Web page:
SINGAPORE — On Wednesday (5 Jul), presale tickets for Taylor Swift’s The Eras Tour in Singapore sold out within just three hours due to exceptionally high demand, with over 1.4 million fans queued online.
However, Swifties who received an access code from Ticketmaster still have a chance to try their luck with the General On-sale starting on Friday (7 Jul) at 12 pm Singapore time.
Tickets will be available both online on Ticketmaster and physically at SingPost outlets islandwide. Swifties with access code to buy tickets at any of the 55 Singapore Post outlets during the general sale period.
Out of curiosity, Goh Yong Wei, a TikTok content creator, decided to monitor whether any Swifties had begun queuing up at SingPost outlets as early as 3 am on Thursday (6 Jul), two days before the start of the General On-sale for Taylor Swift concert tickets on Friday.
In a recently uploaded video, Yong Wei, who is also the president of the National Delivery Champions Association, went with his friends to conduct an ‘inspection’ at several SingPost outlets across Singapore.
To his surprise, some fans were already camping outside the SingPost office at the Whampoa Community Club.
Additionally, people had begun queuing up outside the SingPost outlet at Bishan Community Club, with some fans even seen lying down on the floor.
By 4 am, Mr. Goh and his friends spotted more Swifties queuing up at the SingPost branch on Lim Ah Pin Road. The fans used umbrellas as makeshift shelters while waiting in line.
Mr. Goh also mentioned a less crowded outlet, such as the SingPost – Macpherson Road Branch at Lorong Bakar Batu, where there were no queues as of 3 am. With an adjacent Esso Petrol station, Mr. Goh believed it could provide convenience for Swifties, including access to toilets and snacks.
In conclusion, Mr. Goh observed that the most crowded SingPost outlets as of Thursday morning were located at Bishan CC and Lim Ah Pin Road.
Don’t forget about your personal safety, Goh reminds Swifties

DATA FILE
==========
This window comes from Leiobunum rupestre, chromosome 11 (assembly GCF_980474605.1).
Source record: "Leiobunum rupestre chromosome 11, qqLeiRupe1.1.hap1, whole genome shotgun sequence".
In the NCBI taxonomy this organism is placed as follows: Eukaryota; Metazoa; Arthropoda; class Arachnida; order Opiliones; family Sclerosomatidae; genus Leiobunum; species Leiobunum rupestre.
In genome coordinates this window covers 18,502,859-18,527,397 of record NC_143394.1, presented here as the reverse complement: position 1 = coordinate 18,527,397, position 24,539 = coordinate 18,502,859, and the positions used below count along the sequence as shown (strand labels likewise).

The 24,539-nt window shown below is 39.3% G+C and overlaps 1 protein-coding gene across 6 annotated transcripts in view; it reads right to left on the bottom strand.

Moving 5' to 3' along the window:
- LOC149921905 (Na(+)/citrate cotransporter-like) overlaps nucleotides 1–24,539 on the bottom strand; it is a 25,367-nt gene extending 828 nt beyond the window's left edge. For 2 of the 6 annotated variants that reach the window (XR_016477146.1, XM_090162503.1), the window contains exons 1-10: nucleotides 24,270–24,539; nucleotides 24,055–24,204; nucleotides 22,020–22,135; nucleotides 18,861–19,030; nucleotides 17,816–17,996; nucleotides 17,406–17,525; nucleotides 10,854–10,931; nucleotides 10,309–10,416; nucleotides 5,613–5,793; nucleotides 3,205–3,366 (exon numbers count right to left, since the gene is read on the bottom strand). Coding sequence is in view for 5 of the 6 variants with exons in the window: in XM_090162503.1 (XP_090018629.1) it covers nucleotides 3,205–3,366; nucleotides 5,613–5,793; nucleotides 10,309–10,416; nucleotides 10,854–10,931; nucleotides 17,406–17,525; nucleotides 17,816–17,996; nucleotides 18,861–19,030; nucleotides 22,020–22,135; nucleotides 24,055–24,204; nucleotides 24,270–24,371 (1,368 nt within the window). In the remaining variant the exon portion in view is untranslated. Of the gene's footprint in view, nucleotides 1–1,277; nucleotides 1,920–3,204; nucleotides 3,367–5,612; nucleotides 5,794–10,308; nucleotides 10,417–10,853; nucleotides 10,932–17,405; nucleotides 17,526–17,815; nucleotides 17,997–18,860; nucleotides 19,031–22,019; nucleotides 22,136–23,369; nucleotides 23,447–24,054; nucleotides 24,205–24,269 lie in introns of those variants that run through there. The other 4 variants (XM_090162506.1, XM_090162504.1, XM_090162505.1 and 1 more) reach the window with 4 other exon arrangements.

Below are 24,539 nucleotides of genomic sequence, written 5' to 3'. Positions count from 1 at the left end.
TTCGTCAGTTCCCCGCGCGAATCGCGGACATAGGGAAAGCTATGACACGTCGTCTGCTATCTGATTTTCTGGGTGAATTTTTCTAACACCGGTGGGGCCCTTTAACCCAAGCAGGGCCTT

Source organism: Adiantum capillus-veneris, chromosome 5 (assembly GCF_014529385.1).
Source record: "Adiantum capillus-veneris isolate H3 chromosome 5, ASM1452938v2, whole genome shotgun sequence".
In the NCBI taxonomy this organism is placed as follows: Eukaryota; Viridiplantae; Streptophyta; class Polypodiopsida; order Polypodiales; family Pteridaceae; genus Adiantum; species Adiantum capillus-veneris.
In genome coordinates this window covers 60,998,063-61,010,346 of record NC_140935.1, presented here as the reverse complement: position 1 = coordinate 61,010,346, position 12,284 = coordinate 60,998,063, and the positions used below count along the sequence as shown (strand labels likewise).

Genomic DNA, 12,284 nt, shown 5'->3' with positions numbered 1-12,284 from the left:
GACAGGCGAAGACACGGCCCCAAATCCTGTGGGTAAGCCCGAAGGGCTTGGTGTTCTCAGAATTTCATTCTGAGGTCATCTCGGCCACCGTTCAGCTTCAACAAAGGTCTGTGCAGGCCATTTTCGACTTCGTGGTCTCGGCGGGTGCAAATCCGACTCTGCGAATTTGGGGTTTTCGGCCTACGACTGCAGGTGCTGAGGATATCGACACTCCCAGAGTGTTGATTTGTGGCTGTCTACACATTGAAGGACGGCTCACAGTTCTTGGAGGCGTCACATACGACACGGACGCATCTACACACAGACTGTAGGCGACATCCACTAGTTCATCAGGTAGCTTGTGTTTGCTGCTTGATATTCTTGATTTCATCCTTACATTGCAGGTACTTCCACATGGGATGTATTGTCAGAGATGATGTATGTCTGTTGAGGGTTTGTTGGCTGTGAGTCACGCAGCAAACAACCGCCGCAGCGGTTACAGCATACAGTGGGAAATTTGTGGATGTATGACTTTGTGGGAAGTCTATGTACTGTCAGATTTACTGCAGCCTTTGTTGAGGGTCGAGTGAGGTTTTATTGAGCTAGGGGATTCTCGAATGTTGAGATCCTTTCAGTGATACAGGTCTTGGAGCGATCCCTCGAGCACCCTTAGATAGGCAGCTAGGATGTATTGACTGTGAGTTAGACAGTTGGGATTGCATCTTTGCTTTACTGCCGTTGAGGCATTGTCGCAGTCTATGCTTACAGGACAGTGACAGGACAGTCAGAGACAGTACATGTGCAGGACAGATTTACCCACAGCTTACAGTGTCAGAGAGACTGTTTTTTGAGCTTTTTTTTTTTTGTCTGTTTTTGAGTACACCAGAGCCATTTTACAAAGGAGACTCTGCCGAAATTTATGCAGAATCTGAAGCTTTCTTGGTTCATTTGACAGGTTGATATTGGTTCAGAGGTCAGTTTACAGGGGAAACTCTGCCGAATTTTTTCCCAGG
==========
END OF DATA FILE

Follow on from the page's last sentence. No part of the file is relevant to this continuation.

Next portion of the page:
While Swifties display their passion for securing concert tickets, Mr. Goh emphasised the importance of ensuring their own safety.
“If you’re a girl, please don’t go and queue alone, please go with a group or with a guy friend.”
“And you can see from my video, some of the places are quite ‘ulu’ (remote) and dark, things might go missing if you were to fall asleep while queuing.”
He also reminded everyone that as time passes, the queues are likely to grow exponentially, making staying at home and purchasing tickets online a viable alternative.
“Remember to keep your safety as number one priority, ” he said, urging Swifties to take care of their health despite their dedication to obtaining tickets.
According to The Straits Times, hardcore fans, including a Polytechnic student, arrived at Lim Ah Pin Post as early as 10:30 pm on Wednesday. A 21-year-old undergraduate managed to secure her spot in the queue at 3:45 pm.
To prepare for the two-night stay, the group brought picnic mats, foldable camping chairs, umbrellas, portable chargers, and snacks.
These fans ruled out using the Ticketmaster ticketing platform because it “usually crashes and doesn’t handle a huge volume well.”
Scalper marked up Taylor Swift concert ticket by up to 10 times
Meanwhile, scalpers have taken advantage of the high demand for Taylor Swift concert tickets, listing them on Carousell at significantly inflated prices.
Some are even selling Cat 1 tickets for Swift’s “The Eras Tour” at prices ranging from S$480 to over S$3,000, marking up the original ticket price of S$348.
In one instance, a scalper put up two VIP packages on Carousell for an exorbitant price of S$10,288. The seller also requested a deposit of $2,000 per ticket before showing proof of the ticket’s legitimacy.
The concert organizer has already issued a warning that tickets purchased from unauthorized sources, including online auction sites, will not be valid for admission.
Furthermore, the resale of tickets renders them invalid and may result in refusal of entry.